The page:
(Beirut) - Bahrain's revision of its restrictive kafala (sponsorship) system will dramatically improve the status of most migrant workers and reduce their risk of exploitation, Human Rights Watch said today. But the protections should be extended to migrant domestic workers, who are especially vulnerable to employer abuse, Human Rights Watch said.
The kafala system ties migrants' work visas and immigration status to their employers, enabling employers to prevent workers from changing jobs or leaving the country. Human Rights Watch has repeatedly documented how this system fuels abuses such as unpaid wages, exploitative working conditions, and forced labor in countries across the region, including Saudi Arabia, the United Arab Emirates, and Lebanon.
"Most governments in the region acknowledge that the current system allows employers to abuse workers, but have wasted years debating alternatives without taking action," said Nisha Varia, deputy director of the women's rights division, who researches abuses against migrants for Human Rights Watch. "Bahrain deserves enormous credit for being the first to make concrete reforms. Other countries should follow suit."
Many countries in the Middle East that rely on low-wage workers from Asia and Africa use the kafala system. Several of these countries are also considering changes, including Saudi Arabia and Kuwait, though progress has stalled.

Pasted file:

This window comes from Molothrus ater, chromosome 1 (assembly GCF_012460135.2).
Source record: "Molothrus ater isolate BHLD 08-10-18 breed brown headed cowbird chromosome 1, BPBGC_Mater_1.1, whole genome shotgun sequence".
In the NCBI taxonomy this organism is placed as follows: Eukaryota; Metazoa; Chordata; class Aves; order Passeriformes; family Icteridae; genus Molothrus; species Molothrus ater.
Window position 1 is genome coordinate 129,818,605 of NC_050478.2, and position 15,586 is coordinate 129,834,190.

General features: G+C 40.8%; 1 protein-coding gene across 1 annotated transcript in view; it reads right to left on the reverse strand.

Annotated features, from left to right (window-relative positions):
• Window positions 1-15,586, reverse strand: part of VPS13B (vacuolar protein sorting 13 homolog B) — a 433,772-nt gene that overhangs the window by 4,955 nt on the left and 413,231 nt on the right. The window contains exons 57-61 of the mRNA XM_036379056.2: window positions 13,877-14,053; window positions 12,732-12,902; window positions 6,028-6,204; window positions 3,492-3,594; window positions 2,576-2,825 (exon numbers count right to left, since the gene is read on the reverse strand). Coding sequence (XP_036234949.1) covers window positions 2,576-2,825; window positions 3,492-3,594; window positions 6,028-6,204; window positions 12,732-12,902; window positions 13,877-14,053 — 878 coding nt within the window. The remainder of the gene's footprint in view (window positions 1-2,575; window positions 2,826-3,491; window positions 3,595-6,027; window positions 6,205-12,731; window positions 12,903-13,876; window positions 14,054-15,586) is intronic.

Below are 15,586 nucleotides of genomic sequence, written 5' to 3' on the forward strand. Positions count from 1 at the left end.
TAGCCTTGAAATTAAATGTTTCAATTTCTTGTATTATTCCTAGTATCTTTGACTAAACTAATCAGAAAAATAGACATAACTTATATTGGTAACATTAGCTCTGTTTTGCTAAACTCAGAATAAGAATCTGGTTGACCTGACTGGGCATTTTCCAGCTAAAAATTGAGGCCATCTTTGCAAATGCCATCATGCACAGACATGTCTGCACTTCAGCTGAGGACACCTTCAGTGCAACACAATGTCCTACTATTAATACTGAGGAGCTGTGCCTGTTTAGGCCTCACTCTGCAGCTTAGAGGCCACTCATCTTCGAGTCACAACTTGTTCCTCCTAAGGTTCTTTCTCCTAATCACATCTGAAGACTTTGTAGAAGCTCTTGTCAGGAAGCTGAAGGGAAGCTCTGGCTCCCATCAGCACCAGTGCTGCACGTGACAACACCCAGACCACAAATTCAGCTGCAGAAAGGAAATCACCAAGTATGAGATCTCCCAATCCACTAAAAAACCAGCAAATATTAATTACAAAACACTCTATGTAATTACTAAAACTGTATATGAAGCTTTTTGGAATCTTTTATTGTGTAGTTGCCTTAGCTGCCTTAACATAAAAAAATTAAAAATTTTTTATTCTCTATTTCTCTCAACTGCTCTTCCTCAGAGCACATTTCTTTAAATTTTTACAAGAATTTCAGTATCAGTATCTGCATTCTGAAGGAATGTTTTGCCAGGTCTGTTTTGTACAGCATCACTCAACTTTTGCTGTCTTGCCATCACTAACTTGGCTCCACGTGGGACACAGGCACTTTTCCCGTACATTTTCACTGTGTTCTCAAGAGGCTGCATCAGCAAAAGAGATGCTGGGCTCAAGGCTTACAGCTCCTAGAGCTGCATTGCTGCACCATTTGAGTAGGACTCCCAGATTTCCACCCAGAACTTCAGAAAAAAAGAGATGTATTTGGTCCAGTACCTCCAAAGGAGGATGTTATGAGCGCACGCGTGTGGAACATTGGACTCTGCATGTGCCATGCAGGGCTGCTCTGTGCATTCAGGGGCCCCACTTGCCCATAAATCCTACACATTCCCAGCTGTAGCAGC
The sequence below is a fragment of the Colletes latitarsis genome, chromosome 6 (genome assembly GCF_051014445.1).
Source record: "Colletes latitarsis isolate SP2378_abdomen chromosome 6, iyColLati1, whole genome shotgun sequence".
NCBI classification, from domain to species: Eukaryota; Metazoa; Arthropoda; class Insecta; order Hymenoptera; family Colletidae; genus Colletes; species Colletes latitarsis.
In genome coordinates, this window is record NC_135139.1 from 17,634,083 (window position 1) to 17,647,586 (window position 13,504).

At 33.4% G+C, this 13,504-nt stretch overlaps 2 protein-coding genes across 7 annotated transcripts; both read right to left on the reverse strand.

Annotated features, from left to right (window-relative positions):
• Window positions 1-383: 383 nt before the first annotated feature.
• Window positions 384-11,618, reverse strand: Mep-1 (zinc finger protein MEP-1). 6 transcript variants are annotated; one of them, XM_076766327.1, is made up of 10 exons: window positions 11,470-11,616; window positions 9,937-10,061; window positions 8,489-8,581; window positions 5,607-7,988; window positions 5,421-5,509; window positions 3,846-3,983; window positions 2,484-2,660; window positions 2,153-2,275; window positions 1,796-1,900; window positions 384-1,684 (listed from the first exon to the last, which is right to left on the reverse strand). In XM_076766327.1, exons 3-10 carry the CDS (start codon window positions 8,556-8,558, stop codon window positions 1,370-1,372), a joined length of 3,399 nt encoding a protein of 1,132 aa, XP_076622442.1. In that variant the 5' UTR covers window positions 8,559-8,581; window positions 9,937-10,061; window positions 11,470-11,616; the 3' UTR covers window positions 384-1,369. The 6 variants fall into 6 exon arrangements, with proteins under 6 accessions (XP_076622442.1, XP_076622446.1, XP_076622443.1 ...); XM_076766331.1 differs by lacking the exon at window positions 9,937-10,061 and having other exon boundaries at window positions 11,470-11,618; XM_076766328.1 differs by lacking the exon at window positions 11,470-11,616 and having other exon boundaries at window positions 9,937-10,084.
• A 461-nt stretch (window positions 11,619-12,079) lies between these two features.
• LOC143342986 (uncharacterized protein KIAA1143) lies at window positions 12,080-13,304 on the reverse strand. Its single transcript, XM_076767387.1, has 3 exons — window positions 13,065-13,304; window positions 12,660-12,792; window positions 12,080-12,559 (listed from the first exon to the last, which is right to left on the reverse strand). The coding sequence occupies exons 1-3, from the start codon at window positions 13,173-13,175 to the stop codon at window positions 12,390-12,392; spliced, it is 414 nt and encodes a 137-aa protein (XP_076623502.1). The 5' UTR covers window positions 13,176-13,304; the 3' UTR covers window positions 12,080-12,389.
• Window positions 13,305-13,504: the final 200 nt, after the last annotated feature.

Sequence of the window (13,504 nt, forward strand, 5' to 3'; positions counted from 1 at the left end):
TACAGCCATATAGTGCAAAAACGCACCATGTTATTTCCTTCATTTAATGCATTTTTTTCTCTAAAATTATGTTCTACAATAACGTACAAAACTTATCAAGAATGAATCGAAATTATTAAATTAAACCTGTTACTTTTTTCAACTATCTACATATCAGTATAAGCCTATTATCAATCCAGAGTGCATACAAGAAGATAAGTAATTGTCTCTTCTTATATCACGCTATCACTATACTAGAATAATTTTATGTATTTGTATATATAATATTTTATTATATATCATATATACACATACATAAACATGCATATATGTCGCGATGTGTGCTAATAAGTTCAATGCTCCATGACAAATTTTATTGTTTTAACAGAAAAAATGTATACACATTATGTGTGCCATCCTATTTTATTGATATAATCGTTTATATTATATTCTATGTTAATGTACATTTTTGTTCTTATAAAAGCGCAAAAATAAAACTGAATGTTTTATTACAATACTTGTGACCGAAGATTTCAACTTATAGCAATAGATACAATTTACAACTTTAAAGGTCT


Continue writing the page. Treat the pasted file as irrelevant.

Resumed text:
Bahrain's labor minister, Majeed al-Alawi, announced last week that beginning on August 1 the government's Labor Market Regulatory Authority (LMRA), rather than employers, will sponsor migrants' work visas. Migrants will be able to apply to the authority to change employers. The government will also cap the number of migrant workers entering the country.
"These reforms reduce the lopsided power balance between employers and migrant workers," said Varia. "Previously, employers could threaten migrants with deportation or seize their passports, and force them to accept lower wages. Employers now have an incentive to improve working conditions because these reforms will give workers more opportunity to choose where they work."
The reforms do not apply, though, to migrant domestic workers, whose employment visas will continue to be sponsored by their employers. Human Rights Watch research in the Middle East shows that domestic workers' isolation in private homes and exclusion from key labor protections puts them at particular risk of a wide range of abuses, from excessively long working hours to physical and sexual abuse.
"Bahrain took the first step, but they neglected the workers in greatest need of protection," said Varia. "The government should move quickly to extend the sponsorship reforms to domestic workers and to bring them under the protection of the labor law."